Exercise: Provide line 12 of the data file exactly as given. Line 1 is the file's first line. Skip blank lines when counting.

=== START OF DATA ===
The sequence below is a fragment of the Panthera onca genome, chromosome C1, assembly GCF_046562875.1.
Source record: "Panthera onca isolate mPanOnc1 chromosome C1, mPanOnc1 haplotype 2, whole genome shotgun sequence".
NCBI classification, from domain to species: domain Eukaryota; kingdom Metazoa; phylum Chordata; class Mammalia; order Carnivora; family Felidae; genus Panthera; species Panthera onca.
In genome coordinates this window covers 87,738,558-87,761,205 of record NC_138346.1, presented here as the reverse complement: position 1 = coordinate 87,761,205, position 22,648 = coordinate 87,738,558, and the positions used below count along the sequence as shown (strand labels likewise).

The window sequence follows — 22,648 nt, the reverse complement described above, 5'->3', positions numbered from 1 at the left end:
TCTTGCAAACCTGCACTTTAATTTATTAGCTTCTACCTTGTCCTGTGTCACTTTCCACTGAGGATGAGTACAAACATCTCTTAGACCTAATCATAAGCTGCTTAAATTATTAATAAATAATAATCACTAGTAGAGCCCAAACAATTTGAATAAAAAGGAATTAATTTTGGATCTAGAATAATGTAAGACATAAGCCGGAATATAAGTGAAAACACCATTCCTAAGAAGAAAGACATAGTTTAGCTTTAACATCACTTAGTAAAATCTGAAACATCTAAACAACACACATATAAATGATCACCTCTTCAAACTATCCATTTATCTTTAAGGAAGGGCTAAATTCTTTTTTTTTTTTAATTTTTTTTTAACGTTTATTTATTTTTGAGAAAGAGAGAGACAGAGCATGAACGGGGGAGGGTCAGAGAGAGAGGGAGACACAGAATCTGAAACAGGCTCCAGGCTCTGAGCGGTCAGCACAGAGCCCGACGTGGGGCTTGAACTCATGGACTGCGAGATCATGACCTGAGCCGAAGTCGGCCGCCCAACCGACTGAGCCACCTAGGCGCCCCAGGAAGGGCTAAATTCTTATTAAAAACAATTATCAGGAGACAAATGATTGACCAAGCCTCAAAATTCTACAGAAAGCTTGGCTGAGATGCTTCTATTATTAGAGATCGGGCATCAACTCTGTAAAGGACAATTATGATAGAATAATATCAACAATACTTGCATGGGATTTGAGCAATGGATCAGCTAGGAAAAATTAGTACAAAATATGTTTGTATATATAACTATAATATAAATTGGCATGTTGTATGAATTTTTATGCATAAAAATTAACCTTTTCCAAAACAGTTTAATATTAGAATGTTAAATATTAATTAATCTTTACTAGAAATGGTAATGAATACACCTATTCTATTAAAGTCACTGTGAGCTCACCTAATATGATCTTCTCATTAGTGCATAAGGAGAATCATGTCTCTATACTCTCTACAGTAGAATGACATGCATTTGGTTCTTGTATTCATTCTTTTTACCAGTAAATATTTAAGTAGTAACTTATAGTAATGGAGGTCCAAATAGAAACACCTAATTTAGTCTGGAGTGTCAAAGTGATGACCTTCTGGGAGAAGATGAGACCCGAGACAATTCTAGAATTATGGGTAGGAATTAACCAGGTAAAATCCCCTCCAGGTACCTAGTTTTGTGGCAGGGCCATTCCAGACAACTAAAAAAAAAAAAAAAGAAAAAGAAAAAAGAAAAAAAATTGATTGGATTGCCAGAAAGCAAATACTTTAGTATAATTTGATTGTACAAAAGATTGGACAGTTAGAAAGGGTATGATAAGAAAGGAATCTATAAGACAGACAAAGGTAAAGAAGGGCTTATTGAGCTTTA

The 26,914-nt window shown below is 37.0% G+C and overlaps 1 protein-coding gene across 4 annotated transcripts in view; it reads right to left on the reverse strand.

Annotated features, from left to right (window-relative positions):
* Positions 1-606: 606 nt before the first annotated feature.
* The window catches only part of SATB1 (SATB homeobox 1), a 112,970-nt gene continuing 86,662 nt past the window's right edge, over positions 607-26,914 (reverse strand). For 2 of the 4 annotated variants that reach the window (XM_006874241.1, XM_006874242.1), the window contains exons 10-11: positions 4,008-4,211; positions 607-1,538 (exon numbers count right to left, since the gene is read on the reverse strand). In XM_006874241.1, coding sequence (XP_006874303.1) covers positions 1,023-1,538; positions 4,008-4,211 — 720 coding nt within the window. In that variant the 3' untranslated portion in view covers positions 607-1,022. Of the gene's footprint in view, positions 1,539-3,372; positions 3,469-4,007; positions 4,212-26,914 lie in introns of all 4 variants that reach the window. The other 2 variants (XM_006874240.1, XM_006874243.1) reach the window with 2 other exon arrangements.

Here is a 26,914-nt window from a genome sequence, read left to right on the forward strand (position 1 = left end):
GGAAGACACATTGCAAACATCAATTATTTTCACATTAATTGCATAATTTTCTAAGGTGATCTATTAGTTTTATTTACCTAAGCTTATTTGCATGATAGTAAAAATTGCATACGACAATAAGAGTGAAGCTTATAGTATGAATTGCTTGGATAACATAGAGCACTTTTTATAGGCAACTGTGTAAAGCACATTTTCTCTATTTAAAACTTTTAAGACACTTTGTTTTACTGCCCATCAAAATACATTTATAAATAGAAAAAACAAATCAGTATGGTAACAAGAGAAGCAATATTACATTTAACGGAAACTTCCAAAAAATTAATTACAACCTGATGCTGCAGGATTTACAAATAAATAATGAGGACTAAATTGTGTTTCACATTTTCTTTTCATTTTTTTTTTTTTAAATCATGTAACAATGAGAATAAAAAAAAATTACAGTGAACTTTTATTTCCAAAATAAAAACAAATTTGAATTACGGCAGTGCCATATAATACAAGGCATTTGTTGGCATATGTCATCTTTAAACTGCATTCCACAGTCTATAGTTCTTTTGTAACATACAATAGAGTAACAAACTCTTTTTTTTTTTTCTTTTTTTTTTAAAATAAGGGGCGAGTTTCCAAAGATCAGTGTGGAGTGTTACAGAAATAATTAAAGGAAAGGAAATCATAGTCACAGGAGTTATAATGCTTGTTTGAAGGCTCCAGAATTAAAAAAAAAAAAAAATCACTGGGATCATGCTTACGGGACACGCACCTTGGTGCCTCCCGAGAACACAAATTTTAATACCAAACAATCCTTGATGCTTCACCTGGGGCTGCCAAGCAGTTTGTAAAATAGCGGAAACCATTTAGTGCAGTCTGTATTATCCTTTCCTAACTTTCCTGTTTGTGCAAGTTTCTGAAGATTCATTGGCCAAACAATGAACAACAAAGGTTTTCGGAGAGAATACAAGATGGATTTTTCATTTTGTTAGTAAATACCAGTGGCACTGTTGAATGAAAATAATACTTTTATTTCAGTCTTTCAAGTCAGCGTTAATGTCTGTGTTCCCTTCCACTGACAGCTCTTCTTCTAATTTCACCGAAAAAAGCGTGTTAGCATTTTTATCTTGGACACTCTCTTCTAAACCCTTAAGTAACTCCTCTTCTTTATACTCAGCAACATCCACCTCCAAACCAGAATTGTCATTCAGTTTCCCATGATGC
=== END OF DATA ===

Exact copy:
GGAAGACACATTGCAAACATCAATTATTTTCACATTAATTGCATAATTTTCTAAGGTGATCTATTAGTTTTATTTACCTAAGCTTATTTGCATGATAGTAAAAATTGCATACGACAATAAGAGTGAAGCTTATAGTATGAATTGCTTGGATAACATAGAGCACTTTTTATAGGCAACTGTGTAAAGCACATTTTCTCTATTTAAAACTTTTAAGACACTTTGTTTTACTGCCCATCAAAATACATTTATAAATAGAAAAAACAAATCAGTATGGTAACAAGAGAAGCAATATTACATTTAACGGAAACTTCCAAAAAATTAATTACAACCTGATGCTGCAGGATTTACAAATAAATAATGAGGACTAAATTGTGTTTCACATTTTCTTTTCATTTTTTTTTTTTTAAATCATGTAACAATGAGAATAAAAAAAAATTACAGTGAACTTTTATTTCCAAAATAAAAACAAATTTGAATTACGGCAGTGCCATATAATACAAGGCATTTGTTGGCATATGTCATCTTTAAACTGCATTCCACAGTCTATAGTTCTTTTGTAACATACAATAGAGTAACAAACTCTTTTTTTTTTTTCTTTTTTTTTTAAAATAAGGGGCGAGTTTCCAAAGATCAGTGTGGAGTGTTACAGAAATAATTAAAGGAAAGGAAATCATAGTCACAGGAGTTATAATGCTTGTTTGAAGGCTCCAGAATTAAAAAAAAAAAAAAATCACTGGGATCATGCTTACGGGACACGCACCTTGGTGCCTCCCGAGAACACAAATTTTAATACCAAACAATCCTTGATGCTTCACCTGGGGCTGCCAAGCAGTTTGTAAAATAGCGGAAACCATTTAGTGCAGTCTGTATTATCCTTTCCTAACTTTCCTGTTTGTGCAAGTTTCTGAAGATTCATTGGCCAAACAATGAACAACAAAGGTTTTCGGAGAGAATACAAGATGGATTTTTCATTTTGTTAGTAAATACCAGTGGCACTGTTGAATGAAAATAATACTTTTATTTCAGTCTTTCAAGTCAGCGTTAATGTCTGTGTTCCCTTCCACTGACAGCTCTTCTTCTAATTTCACCGAAAAAAGCGTGTTAGCATTTTTATCTTGGACACTCTCTTCTAAACCCTTAAGTAACTCCTCTTCTTTATACTCAGCAACATCCACCTCCAAACCAGAATTGTCATTCAGTTTCCCATGATGC